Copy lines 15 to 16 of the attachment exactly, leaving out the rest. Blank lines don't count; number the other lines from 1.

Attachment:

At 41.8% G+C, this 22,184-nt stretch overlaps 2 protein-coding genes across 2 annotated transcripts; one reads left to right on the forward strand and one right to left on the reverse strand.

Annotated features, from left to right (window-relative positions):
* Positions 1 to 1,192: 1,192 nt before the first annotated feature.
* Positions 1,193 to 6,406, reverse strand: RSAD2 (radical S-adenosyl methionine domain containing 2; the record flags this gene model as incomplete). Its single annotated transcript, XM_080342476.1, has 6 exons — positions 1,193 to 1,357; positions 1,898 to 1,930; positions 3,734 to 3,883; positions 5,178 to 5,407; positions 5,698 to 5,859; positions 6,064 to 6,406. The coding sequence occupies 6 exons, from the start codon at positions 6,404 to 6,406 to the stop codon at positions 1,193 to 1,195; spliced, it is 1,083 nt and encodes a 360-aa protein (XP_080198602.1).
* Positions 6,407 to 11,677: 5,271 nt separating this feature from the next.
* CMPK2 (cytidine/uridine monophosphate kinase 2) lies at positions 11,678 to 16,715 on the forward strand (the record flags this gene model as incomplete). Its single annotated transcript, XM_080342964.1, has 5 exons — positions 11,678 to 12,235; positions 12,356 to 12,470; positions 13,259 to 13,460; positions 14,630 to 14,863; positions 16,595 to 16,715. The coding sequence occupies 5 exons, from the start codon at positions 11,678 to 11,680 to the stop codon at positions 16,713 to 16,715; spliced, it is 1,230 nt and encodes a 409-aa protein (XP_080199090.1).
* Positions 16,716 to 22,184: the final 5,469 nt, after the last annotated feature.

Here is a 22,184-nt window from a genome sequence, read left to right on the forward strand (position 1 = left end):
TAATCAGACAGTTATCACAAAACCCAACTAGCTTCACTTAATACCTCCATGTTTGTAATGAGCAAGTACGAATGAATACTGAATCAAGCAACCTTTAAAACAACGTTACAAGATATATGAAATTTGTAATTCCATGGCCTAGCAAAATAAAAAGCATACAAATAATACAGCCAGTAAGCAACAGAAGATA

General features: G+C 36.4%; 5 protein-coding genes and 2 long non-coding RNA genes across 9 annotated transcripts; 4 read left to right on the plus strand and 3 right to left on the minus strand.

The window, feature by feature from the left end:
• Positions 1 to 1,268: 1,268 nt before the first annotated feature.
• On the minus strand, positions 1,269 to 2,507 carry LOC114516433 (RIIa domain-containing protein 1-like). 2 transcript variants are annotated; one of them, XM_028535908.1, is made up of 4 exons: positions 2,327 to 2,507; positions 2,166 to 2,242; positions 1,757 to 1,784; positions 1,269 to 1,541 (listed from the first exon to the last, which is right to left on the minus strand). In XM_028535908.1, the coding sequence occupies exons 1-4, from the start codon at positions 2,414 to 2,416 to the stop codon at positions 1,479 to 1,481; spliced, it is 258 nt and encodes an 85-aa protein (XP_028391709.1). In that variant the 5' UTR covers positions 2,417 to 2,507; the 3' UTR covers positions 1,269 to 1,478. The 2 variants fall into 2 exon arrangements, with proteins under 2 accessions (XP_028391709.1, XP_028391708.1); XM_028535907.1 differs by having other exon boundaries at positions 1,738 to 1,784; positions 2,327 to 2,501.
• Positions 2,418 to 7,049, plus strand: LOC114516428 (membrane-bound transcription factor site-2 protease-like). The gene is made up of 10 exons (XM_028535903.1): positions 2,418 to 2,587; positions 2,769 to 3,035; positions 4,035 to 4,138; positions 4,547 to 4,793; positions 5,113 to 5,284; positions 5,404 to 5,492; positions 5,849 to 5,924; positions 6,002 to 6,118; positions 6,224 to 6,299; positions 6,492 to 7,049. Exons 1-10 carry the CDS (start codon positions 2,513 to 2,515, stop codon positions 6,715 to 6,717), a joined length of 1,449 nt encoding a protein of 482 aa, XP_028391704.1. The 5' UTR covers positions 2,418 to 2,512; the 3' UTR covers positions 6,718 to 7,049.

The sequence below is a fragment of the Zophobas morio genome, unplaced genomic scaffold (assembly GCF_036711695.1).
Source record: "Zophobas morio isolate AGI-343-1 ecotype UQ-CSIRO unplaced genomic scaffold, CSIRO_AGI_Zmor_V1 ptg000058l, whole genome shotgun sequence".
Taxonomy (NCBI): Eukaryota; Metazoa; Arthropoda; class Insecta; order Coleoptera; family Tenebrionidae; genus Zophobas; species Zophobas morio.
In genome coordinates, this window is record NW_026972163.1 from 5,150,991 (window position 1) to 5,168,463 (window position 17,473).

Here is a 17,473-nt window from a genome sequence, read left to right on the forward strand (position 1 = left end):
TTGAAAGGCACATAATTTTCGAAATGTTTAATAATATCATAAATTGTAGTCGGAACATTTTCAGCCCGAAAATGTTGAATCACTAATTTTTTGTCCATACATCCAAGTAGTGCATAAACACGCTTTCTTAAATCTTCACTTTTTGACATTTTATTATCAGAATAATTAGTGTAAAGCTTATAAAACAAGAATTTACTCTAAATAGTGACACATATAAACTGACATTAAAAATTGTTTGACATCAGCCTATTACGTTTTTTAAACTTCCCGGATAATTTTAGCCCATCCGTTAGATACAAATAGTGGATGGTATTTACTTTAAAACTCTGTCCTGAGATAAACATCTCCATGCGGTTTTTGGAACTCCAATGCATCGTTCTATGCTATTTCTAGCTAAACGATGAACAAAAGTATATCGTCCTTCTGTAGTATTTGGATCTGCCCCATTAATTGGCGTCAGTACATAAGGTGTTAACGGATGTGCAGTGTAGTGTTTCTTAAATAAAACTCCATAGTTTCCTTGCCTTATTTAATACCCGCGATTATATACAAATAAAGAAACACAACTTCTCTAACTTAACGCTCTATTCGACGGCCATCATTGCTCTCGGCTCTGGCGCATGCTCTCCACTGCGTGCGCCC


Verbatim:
The sequence below is a fragment of the Zophobas morio genome, unplaced genomic scaffold (assembly GCF_036711695.1).
Source record: "Zophobas morio isolate AGI-343-1 ecotype UQ-CSIRO unplaced genomic scaffold, CSIRO_AGI_Zmor_V1 ptg000058l, whole genome shotgun sequence".